It is true right now that for the most part, virtualization changes deployment of applications but not their development. Thus far this remains true, primarily because those with an interest imagein organizations  moving to public cloud computing have reason to make it “easy” and painless, which means no changes to applications.

But eventually there will be changes that are required, if not from cloud providers then from the organization that pays the bills.

One of the most often cited truism of development is actually more of a lament on the part of systems’ administrators. The basic premise is that while Moore’s Law holds true, it really doesn’t matter because developers’ software will simply use all available CPU cycles and every bit and byte of memory. Basically, the belief is that developers don’t care about writing efficient code because they don’t have to – they have all the memory and CPU in the world to execute their applications. Virtualization hasn’t changed that at all, as instances are simply sized for what the application needs (which is a lot, generally). It doesn’t work the other way around. Yet.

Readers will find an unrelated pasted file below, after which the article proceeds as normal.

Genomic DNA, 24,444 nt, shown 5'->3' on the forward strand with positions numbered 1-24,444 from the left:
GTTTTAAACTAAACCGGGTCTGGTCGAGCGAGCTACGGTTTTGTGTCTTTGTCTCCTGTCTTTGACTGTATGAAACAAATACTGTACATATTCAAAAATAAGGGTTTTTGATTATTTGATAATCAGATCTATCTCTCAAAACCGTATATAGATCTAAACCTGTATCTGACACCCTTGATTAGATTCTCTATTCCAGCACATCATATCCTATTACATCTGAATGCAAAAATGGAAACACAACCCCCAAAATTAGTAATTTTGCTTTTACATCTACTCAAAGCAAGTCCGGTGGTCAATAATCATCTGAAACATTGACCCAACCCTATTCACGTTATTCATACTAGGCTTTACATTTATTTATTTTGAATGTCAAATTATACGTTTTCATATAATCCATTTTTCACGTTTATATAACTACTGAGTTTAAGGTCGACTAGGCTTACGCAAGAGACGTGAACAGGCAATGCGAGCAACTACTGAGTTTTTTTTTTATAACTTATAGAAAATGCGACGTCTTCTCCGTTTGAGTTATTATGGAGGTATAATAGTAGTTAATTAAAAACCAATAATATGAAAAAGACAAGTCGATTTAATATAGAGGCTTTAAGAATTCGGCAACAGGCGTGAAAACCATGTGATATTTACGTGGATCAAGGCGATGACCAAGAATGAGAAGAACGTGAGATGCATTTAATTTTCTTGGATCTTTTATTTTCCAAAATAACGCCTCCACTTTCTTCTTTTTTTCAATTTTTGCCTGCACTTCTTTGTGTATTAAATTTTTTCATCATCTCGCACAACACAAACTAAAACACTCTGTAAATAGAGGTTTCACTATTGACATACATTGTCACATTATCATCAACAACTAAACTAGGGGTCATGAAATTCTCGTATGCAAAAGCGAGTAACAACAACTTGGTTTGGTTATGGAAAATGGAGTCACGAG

But it will, eventually, as customers demand – and receive - a true pay-per-use cloud computing model.

The premise of pay-for-what-you-use is a sound one, and it is indeed a compelling reason to move to public cloud computing. Remember that according to IDC analysts at Directions 2010, the primary driver for adopting cloud computing is all about “pay per use” with “monthly payments” also in the top four reasons to adopt cloud. Luckily for developers cloud computing providers for the most part do not bill “per use”, they bill “per virtual machine instance.”